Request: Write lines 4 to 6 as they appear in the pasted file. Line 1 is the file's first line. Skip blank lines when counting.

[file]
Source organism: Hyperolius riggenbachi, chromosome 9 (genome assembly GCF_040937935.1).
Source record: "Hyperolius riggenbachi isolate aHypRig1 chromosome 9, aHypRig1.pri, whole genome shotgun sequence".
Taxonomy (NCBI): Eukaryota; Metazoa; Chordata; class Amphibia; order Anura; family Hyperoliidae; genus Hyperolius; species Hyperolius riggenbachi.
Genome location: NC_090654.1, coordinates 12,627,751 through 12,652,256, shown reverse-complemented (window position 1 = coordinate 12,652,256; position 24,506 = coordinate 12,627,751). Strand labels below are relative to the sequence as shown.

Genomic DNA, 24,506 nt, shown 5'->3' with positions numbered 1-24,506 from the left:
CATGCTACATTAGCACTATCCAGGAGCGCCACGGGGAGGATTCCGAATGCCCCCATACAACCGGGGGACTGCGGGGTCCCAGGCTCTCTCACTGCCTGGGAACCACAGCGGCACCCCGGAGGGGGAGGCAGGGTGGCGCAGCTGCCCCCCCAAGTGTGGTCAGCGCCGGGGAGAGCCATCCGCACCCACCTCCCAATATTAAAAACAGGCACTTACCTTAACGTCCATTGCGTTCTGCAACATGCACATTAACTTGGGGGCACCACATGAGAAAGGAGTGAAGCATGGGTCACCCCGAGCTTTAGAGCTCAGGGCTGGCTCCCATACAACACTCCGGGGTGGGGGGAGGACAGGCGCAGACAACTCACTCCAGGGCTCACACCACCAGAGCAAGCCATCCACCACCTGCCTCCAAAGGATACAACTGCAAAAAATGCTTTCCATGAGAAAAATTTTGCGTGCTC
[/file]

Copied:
Genome location: NC_090654.1, coordinates 12,627,751 through 12,652,256, shown reverse-complemented (window position 1 = coordinate 12,652,256; position 24,506 = coordinate 12,627,751). Strand labels below are relative to the sequence as shown.

Genomic DNA, 24,506 nt, shown 5'->3' with positions numbered 1-24,506 from the left:
CATGCTACATTAGCACTATCCAGGAGCGCCACGGGGAGGATTCCGAATGCCCCCATACAACCGGGGGACTGCGGGGTCCCAGGCTCTCTCACTGCCTGGGAACCACAGCGGCACCCCGGAGGGGGAGGCAGGGTGGCGCAGCTGCCCCCCCAAGTGTGGTCAGCGCCGGGGAGAGCCATCCGCACCCACCTCCCAATATTAAAAACAGGCACTTACCTTAACGTCCATTGCGTTCTGCAACATGCACATTAACTTGGGGGCACCACATGAGAAAGGAGTGAAGCATGGGTCACCCCGAGCTTTAGAGCTCAGGGCTGGCTCCCATACAACACTCCGGGGTGGGGGGAGGACAGGCGCAGACAACTCACTCCAGGGCTCACACCACCAGAGCAAGCCATCCACCACCTGCCTCCAAAGGATACAACTGCAAAAAATGCTTTCCATGAGAAAAATTTTGCGTGCTC